• Phylogenetic relationships and molecular delimitation of Culicoides Latreille (Diptera: Ceratopogonidae) species in the Afrotropical Region: interest for the subgenus Avaritia
    Systematic Entomology, 2017
    Co-Authors: M. T. Bakhoum, K. Labuschagne, Karine Huber, M. Fall, B. Mathieu, Laetitia Gardes, Thierry Baldet, Jérémy Bouyer, Gert J. Venter, A.g. Fall
    Abstract:

    Phylogenetic relationships of Culicoides species of the Afrotropical Region are problematic as different authors disagree on the placement of species into specific subgenera or groups. In this study we sequenced two mitochondrial (COI and 16S rDNA) and two nuclear (CAD and 28S rDNA) gene fragments to reconstruct phylogenetic relationships within the Avaritia, Remmia and Synhelea subgenera and the Milnei, Neavei and Similis groups of Culicoides using both Bayesian inference and maximum-likelihood approaches. Based on phylogenetic trees, we used the bGMYC (Bayesian General Mixed Yule Coalescent model) and the PTP (Bayesian Poisson Tree Processes) to investigate species boundaries. All species relationships within the studied subgenera and groups were well-supported by using morphological characters and molecular analyses. The subgenus Avaritia includes (i) all of the species of the Imicola group, as well as the putative new species, C. sp. #22, and we confirmed the monophyly of this group; (ii) the Dasyops group includes C. kanagai and C. sp. #54 Meiswinkel (new species), shown to be monophyletic; (iii) the C. sp. #20 belongs to the Orientalis group; (iv) C. grahamii, C. gulbenkiani and C. kibatiensis. Our results also show that subgenus Remmia is monophyletic. Relationships of species of the Milnei group were well-supported and demonstrate the monophyly of this group. Borkent’s classification for Similis group is confirmed. In addition, C. neavei and C. ovalis (Neavei group) are placed in the subgenus Synhelea. (Resume d’auteur)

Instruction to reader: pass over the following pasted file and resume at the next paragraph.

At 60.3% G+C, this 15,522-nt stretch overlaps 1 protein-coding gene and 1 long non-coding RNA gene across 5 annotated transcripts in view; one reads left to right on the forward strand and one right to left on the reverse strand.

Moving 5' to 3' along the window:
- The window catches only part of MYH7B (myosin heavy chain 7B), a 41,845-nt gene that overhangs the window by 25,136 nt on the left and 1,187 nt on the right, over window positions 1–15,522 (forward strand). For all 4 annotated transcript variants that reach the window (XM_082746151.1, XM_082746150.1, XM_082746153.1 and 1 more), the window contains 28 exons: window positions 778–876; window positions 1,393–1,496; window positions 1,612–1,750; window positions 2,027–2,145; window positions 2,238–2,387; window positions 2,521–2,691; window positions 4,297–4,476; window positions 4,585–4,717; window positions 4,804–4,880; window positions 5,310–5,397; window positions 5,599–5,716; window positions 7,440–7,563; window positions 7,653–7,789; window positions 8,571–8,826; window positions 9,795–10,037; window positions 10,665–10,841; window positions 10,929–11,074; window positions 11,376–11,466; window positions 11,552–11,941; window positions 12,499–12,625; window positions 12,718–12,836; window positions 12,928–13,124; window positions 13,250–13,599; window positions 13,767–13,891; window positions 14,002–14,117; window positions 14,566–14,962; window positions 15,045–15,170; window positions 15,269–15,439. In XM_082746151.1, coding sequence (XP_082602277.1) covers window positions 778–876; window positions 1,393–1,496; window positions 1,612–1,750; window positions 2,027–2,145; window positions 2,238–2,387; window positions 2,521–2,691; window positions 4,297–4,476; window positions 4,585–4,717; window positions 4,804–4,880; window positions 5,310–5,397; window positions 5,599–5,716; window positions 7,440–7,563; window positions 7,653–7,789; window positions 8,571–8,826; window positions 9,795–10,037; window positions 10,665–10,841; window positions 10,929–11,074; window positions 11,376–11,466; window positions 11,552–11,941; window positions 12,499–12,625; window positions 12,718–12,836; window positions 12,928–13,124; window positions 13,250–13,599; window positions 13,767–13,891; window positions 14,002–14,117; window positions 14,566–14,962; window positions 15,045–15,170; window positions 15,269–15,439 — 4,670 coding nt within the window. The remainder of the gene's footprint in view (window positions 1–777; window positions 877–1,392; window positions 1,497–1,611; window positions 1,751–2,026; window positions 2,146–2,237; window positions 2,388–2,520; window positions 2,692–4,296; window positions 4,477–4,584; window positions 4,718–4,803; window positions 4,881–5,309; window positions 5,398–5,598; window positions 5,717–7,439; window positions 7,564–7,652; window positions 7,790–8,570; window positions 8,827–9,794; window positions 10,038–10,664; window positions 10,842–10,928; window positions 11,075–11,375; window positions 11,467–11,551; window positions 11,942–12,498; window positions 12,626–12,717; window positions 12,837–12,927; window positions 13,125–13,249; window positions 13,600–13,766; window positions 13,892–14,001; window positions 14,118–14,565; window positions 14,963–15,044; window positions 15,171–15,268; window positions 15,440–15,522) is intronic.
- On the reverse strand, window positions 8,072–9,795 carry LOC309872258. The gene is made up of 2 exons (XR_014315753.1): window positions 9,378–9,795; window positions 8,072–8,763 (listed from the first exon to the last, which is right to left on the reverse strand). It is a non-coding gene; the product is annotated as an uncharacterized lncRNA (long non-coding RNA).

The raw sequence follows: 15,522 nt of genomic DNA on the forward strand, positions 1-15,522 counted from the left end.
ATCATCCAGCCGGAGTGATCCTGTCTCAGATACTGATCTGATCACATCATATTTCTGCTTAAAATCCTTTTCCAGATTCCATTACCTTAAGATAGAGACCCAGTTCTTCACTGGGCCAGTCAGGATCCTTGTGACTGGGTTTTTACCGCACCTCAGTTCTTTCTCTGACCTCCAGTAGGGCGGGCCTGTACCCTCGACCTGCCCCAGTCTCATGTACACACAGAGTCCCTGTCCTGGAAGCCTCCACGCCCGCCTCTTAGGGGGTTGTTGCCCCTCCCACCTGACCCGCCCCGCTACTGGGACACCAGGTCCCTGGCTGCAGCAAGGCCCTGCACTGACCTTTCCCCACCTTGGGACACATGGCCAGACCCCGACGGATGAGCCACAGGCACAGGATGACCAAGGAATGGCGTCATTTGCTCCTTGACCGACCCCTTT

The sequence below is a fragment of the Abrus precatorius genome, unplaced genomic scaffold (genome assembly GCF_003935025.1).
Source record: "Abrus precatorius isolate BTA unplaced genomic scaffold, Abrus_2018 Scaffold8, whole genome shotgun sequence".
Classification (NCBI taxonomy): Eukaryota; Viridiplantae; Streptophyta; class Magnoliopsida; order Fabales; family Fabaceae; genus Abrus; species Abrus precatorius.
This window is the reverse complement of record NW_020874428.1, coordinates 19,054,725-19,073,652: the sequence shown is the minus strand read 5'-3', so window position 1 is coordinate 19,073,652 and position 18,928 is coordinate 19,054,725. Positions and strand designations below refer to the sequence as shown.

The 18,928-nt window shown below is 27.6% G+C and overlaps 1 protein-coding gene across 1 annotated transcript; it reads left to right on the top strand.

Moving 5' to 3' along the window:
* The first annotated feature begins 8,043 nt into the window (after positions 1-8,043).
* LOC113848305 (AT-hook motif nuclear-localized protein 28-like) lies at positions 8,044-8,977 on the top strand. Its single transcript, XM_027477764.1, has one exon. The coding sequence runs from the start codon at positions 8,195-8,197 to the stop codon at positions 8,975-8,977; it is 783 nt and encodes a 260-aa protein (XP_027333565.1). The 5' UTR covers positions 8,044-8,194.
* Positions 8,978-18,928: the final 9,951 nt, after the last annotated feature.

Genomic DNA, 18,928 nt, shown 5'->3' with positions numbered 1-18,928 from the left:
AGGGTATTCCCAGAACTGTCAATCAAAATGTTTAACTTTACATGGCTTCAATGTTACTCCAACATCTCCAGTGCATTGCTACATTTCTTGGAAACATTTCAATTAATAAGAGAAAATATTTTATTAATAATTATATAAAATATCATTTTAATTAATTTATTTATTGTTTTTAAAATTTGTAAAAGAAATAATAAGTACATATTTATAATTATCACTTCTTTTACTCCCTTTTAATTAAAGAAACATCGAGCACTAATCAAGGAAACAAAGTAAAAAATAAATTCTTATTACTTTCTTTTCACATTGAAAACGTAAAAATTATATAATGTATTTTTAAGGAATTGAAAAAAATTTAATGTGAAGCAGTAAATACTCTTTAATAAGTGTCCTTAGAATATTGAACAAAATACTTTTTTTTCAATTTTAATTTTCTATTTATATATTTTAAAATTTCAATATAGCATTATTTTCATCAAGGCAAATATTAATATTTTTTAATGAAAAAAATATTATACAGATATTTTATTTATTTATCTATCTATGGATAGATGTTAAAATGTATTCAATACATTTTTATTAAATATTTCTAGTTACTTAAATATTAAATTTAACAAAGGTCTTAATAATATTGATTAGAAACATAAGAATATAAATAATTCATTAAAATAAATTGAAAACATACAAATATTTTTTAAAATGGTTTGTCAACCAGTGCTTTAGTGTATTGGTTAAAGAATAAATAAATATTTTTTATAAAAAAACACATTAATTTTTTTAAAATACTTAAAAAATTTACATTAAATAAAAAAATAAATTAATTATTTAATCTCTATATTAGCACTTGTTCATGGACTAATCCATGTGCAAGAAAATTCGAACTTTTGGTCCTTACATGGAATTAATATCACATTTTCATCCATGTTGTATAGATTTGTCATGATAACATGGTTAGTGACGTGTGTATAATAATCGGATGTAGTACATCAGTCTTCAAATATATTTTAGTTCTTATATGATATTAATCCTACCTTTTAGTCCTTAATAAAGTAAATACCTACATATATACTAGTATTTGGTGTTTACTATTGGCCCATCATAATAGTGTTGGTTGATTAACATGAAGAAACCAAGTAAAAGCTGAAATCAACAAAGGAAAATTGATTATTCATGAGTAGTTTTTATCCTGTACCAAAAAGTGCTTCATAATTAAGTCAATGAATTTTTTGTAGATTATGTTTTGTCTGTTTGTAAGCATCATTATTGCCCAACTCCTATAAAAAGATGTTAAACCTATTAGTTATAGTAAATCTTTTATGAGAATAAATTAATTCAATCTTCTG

Yiaumin Huang – One of the best experts on this subject based on the ideXlab platform.

Harry Smit – One of the best experts on this subject based on the ideXlab platform.

  • The water mite family Mideopsidae (Acari: Hydrachnidia): a contribution to the diversity in the Afrotropical Region and taxonomic changes above species level.
    Zootaxa, 2013
    Co-Authors: Vladimir Pešić, David Cook, Reinhard Gerecke, Harry Smit
    Abstract:

    A rearrangement of genera and subgenera in the water mite family Mideopsidae is proposed, resulting in the following changes: Mideopsellinae Lundblad, 1937 and Phreatomideopsinae Schwoerbel, 1986 are synonymized with Mideopsidae Koenike, 1910; Djeboa K. Viets, 1911, Mideopsides Lundblad, 1943, Neoxystonotus Lundblad, 1927,  Octomideopsis K. Viets, 1931 and Xystonotus Wolcott, 1900 are redefined and proposed as distinct genera. A global key for the genera of the family is given. New records of water mites of the genus Djeboa K. Viets, 1911, Xystonotus Wolcott, 1900 and Mideopsellides K.O.Viets, 1962 (Acari: Hydrachnidia, Mideopsidae) from the Afrotropical Region are presented. Twenty species new to science are described, i.e., Djeboa amendano (Madagascar), D. amethystica (Madagascar), D. angulipalpis (Madagascar), D. coelestinica (Madagascar), D. crocodilorum (South Africa), D. curtipalpis (Ghana), Djeboa depressa (Cote d’Ivoire), D. dinosaurophila (South Africa), D. elephantina (Cote d’Ivoire), D. ghanaensis (Ghana), D. gledhilli (Cote d’Ivoire, Ghana), D. globulipalpis (South Africa, Ghana), D. granatica (Madagascar), D. mandena (Madagascar), D. maromandia (Madagascar), D. nzia (Cote d’Ivoire), D. turmalinica (Madagascar), D. vanilla (Madagascar), D. wondergemi (Ghana) and Xystonotus madagascariensis (Madagascar); a first description of the male is given for Djeboa bimaculata (Cook, 1966). A key for all species of the Djeboa is presented.